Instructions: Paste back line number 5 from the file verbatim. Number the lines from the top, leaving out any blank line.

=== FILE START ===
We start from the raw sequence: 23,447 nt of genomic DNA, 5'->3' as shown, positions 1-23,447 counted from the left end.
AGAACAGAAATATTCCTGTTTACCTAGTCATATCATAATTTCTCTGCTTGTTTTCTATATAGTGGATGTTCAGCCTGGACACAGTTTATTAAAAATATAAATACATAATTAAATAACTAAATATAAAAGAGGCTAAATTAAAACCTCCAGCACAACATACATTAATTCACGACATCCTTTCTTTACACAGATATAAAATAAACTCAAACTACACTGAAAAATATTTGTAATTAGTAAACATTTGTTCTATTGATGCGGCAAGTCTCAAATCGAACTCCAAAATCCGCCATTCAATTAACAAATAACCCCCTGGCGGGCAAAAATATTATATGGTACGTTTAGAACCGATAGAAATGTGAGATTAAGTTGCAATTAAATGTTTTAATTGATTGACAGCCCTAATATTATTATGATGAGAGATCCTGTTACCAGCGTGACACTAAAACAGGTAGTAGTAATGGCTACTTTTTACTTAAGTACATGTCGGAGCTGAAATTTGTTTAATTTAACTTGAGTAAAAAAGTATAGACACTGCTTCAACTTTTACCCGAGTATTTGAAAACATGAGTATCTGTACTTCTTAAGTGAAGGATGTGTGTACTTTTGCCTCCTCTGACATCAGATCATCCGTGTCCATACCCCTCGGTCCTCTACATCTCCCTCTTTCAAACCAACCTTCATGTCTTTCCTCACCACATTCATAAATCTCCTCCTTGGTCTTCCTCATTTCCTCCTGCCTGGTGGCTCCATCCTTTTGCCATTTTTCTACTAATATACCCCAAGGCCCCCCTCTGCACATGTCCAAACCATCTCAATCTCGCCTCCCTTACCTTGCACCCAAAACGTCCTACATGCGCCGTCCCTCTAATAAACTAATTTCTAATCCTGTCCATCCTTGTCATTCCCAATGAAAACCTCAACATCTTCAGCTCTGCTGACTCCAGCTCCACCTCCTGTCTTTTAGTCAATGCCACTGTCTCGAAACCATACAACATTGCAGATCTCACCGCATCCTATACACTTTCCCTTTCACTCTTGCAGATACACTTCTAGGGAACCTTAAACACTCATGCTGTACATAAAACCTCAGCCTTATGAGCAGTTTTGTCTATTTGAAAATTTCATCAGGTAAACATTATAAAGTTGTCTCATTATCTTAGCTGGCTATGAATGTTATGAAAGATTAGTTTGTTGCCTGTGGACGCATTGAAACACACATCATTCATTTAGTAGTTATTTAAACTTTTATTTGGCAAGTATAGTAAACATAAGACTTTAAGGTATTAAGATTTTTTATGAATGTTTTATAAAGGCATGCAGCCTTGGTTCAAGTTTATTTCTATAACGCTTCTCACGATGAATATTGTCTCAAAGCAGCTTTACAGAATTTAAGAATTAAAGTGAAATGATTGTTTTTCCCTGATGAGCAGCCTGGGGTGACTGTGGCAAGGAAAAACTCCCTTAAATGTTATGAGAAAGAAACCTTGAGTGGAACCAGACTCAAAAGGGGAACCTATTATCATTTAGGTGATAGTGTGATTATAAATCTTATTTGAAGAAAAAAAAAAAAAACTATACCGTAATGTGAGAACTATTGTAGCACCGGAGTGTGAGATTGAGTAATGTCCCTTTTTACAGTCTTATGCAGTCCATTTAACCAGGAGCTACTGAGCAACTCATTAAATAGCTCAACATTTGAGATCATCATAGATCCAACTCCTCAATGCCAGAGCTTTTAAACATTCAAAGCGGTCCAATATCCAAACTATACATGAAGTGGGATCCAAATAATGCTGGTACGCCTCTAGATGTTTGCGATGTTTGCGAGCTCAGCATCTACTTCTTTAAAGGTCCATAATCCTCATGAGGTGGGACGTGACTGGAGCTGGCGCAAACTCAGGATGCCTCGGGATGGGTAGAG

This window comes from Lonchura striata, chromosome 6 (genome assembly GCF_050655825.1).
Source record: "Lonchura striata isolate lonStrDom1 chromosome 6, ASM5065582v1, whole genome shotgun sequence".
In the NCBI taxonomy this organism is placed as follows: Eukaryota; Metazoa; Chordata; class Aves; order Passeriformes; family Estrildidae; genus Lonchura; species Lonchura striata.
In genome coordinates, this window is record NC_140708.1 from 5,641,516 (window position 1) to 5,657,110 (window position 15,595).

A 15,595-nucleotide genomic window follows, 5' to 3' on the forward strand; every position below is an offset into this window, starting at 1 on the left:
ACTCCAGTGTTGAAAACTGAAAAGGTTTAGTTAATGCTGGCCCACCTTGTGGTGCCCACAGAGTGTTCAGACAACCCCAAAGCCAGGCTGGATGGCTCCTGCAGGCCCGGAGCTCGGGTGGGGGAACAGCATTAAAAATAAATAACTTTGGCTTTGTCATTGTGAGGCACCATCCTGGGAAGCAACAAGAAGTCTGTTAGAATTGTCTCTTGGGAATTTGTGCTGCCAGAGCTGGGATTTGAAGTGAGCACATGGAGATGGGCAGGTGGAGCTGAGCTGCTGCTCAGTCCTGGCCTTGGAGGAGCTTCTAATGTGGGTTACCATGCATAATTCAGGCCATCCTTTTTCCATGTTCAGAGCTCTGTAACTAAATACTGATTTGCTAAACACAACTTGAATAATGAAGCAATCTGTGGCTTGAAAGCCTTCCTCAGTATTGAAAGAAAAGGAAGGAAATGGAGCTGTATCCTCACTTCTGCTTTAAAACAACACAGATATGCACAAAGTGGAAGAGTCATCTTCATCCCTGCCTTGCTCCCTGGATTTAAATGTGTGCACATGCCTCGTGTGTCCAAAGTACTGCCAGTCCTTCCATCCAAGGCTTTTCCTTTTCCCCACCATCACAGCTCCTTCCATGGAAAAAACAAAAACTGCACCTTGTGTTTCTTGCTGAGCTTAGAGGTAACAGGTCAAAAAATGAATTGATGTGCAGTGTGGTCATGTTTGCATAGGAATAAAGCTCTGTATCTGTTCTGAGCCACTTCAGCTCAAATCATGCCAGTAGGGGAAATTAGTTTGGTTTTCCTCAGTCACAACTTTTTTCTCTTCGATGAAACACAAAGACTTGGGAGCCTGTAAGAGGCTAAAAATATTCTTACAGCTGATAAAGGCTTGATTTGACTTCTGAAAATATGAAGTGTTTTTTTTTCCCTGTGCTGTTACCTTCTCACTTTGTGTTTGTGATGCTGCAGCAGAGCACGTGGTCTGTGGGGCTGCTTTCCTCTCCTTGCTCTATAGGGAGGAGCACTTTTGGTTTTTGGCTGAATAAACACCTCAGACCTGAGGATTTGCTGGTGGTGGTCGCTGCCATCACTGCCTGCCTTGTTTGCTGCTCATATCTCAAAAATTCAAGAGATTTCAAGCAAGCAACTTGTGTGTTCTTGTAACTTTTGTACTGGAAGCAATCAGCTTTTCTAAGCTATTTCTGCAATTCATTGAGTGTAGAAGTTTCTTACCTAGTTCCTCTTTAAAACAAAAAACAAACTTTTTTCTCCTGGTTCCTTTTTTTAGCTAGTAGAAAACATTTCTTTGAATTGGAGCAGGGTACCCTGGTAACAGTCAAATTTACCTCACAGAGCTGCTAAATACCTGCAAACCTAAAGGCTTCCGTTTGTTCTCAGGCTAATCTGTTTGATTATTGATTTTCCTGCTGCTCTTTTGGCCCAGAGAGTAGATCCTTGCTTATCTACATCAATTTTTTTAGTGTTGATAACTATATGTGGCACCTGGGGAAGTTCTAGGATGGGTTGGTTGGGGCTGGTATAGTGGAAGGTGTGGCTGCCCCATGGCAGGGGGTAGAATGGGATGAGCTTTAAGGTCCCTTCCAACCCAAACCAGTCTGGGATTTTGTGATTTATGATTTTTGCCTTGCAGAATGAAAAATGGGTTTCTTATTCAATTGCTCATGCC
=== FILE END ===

In the NCBI taxonomy this organism is placed as follows: Eukaryota; Metazoa; Chordata; class Aves; order Passeriformes; family Estrildidae; genus Lonchura; species Lonchura striata.